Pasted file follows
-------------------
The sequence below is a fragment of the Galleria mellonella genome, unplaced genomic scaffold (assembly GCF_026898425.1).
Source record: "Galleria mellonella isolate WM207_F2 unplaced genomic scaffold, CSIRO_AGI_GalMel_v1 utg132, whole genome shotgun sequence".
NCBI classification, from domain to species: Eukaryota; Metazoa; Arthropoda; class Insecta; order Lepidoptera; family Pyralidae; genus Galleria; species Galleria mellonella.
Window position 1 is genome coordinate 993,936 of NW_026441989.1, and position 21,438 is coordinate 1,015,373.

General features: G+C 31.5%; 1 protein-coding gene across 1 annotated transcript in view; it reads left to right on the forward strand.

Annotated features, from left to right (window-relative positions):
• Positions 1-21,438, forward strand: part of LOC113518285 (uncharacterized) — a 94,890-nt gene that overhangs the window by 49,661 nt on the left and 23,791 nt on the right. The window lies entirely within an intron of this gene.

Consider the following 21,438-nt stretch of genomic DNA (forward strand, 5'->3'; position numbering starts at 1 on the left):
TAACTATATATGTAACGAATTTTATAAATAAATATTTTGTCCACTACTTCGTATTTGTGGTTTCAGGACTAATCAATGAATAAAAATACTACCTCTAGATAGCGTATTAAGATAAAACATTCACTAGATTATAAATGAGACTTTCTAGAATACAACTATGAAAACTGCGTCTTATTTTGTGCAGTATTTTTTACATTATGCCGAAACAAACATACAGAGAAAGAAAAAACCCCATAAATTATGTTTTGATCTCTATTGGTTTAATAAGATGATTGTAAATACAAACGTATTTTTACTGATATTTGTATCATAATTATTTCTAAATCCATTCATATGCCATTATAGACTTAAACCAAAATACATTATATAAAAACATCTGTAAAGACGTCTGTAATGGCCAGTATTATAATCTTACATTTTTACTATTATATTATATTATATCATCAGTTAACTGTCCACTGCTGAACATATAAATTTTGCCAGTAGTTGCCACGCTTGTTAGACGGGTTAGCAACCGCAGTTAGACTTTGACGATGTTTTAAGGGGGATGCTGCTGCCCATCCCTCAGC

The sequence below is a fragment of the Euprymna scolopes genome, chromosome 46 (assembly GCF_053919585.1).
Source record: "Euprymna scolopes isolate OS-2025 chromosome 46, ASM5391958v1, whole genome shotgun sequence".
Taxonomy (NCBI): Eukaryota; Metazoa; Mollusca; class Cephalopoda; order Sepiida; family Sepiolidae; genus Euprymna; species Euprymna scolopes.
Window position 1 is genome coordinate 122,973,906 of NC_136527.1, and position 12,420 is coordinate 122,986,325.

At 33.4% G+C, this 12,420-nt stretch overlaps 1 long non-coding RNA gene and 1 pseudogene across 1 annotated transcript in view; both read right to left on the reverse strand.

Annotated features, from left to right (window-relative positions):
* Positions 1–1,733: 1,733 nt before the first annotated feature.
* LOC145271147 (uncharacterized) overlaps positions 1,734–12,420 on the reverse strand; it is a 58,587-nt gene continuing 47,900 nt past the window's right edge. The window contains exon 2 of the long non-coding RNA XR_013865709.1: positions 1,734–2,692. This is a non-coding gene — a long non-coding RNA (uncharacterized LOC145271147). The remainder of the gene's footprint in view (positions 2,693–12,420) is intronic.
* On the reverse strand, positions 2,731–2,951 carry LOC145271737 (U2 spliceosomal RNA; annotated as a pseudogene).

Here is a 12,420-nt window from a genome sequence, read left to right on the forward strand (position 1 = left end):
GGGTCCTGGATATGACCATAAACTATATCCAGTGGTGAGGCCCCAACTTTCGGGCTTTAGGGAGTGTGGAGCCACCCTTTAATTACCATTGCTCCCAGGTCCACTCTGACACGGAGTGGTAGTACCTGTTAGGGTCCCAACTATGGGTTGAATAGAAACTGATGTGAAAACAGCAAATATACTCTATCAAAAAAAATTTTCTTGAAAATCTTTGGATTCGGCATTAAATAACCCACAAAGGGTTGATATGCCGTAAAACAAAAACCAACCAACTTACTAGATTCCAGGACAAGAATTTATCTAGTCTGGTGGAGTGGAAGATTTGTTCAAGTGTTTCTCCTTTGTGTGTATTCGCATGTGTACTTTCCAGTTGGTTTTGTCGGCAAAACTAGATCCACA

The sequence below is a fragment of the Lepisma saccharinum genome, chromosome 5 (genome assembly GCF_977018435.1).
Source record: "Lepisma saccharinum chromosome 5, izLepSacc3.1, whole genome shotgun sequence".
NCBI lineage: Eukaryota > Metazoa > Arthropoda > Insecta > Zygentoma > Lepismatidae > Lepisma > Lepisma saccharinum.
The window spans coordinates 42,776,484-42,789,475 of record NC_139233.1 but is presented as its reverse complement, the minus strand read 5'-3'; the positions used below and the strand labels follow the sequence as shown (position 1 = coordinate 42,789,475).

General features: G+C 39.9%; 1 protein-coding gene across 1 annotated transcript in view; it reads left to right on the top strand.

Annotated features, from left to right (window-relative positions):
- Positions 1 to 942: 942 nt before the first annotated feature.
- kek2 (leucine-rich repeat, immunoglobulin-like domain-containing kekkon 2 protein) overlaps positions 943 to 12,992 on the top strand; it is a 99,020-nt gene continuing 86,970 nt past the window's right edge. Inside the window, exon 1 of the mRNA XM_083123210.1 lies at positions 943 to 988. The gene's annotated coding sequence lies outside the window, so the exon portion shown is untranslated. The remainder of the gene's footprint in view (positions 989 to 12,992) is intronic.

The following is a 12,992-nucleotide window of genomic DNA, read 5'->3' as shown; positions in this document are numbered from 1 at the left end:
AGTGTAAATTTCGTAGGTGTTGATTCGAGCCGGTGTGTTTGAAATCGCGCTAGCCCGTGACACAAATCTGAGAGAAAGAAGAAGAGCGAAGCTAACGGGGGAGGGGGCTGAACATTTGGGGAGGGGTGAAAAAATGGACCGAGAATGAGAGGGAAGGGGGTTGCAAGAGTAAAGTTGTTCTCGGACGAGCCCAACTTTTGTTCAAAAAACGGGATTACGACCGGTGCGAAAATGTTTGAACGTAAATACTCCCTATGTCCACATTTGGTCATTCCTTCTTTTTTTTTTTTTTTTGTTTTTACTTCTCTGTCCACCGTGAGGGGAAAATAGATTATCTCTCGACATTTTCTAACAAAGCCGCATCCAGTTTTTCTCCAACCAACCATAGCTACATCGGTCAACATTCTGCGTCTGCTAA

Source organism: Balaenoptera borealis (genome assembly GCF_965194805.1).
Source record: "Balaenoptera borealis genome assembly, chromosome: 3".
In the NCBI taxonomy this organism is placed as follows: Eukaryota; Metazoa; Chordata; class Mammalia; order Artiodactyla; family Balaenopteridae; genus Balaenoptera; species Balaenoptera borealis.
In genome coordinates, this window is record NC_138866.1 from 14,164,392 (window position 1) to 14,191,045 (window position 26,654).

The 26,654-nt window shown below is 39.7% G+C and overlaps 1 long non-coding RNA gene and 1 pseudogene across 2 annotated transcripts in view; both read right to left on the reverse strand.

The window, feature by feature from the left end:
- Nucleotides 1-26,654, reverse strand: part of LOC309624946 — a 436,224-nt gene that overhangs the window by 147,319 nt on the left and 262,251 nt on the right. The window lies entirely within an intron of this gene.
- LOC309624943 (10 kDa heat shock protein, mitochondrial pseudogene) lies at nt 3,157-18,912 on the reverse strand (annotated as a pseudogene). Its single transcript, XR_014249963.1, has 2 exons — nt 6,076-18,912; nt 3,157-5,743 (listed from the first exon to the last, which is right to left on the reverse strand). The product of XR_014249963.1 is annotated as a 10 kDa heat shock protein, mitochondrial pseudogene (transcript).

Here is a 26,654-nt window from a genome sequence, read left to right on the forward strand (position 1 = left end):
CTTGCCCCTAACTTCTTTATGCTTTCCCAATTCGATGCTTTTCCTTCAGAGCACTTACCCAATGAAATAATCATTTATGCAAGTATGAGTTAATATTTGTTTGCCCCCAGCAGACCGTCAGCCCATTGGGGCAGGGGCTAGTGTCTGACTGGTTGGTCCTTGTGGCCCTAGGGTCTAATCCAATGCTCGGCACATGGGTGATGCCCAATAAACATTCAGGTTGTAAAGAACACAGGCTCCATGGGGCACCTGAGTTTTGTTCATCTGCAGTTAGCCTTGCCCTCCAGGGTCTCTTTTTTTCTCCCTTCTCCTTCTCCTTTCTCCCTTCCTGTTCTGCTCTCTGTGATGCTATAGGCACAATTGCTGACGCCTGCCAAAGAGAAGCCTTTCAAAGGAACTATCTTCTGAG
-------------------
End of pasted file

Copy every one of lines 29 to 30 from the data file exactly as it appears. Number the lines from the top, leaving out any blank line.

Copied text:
The following is a 12,992-nucleotide window of genomic DNA, read 5'->3' as shown; positions in this document are numbered from 1 at the left end:
AGTGTAAATTTCGTAGGTGTTGATTCGAGCCGGTGTGTTTGAAATCGCGCTAGCCCGTGACACAAATCTGAGAGAAAGAAGAAGAGCGAAGCTAACGGGGGAGGGGGCTGAACATTTGGGGAGGGGTGAAAAAATGGACCGAGAATGAGAGGGAAGGGGGTTGCAAGAGTAAAGTTGTTCTCGGACGAGCCCAACTTTTGTTCAAAAAACGGGATTACGACCGGTGCGAAAATGTTTGAACGTAAATACTCCCTATGTCCACATTTGGTCATTCCTTCTTTTTTTTTTTTTTTTGTTTTTACTTCTCTGTCCACCGTGAGGGGAAAATAGATTATCTCTCGACATTTTCTAACAAAGCCGCATCCAGTTTTTCTCCAACCAACCATAGCTACATCGGTCAACATTCTGCGTCTGCTAA